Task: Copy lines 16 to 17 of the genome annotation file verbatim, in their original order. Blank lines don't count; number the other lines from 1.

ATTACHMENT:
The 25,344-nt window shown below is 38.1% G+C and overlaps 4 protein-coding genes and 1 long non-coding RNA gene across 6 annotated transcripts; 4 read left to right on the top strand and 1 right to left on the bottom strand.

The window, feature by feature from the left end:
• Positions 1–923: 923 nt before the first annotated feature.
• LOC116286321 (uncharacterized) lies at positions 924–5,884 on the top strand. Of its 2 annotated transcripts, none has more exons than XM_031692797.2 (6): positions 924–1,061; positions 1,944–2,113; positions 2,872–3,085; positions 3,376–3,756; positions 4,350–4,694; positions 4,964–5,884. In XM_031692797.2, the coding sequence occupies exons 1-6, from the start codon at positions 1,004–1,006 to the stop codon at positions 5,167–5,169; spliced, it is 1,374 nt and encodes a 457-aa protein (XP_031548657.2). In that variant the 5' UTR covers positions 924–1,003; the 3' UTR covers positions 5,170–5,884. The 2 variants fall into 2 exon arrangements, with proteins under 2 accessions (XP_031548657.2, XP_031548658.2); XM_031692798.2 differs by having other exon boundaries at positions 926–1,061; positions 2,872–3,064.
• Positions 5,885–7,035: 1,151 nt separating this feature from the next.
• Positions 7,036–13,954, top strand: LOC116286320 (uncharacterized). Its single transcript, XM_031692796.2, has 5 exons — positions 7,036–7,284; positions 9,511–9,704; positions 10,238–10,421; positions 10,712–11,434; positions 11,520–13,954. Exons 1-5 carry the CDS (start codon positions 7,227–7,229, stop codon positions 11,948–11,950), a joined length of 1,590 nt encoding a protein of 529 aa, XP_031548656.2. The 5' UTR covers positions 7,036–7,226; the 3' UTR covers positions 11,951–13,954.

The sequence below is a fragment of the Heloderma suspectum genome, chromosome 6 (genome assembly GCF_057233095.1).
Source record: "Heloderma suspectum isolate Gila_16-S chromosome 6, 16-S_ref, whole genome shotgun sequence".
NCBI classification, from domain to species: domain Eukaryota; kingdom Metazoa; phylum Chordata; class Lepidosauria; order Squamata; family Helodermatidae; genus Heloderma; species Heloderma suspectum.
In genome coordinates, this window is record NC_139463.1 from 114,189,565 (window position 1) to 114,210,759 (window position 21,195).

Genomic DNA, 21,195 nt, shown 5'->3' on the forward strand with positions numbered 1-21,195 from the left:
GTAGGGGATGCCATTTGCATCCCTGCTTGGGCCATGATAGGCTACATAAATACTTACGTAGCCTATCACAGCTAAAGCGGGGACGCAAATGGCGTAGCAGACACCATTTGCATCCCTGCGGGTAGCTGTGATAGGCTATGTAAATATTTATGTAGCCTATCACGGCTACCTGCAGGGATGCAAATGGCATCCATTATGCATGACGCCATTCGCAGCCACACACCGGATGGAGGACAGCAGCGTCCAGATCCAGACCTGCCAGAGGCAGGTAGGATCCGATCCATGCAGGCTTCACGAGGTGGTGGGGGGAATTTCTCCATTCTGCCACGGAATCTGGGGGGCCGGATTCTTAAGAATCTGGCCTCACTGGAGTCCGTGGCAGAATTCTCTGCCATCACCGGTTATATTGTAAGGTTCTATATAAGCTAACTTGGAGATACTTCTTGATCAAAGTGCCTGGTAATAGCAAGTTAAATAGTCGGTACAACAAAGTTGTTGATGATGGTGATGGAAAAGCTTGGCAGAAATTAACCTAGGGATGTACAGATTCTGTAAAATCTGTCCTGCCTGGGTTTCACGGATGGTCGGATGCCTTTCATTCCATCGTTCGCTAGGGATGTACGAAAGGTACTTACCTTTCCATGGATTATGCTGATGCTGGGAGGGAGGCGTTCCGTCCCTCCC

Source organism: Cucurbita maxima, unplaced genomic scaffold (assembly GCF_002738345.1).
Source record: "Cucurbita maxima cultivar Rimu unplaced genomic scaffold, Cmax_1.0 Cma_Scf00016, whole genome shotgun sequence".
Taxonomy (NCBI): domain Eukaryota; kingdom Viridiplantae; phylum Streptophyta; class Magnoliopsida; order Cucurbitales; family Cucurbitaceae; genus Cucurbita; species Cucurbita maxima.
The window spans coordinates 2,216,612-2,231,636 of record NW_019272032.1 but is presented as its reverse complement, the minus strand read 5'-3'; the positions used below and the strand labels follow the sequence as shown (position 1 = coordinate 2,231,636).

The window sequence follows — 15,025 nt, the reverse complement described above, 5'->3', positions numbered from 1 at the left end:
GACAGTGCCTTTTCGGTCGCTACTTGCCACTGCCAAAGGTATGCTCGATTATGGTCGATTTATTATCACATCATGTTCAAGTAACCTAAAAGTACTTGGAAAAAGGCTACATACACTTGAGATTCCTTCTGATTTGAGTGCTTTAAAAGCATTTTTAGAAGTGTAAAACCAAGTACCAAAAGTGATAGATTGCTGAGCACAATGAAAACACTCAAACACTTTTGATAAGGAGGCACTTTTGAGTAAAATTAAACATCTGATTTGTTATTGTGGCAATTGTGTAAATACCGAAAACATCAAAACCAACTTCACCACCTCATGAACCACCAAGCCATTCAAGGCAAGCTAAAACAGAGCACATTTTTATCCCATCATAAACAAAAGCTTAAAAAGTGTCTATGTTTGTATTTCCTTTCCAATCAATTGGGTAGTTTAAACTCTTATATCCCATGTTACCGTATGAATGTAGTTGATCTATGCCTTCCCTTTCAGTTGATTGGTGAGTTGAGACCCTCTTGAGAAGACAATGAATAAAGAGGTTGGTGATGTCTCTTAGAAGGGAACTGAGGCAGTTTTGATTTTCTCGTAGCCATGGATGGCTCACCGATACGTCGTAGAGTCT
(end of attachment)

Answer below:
The window spans coordinates 2,216,612-2,231,636 of record NW_019272032.1 but is presented as its reverse complement, the minus strand read 5'-3'; the positions used below and the strand labels follow the sequence as shown (position 1 = coordinate 2,231,636).

The window sequence follows — 15,025 nt, the reverse complement described above, 5'->3', positions numbered from 1 at the left end: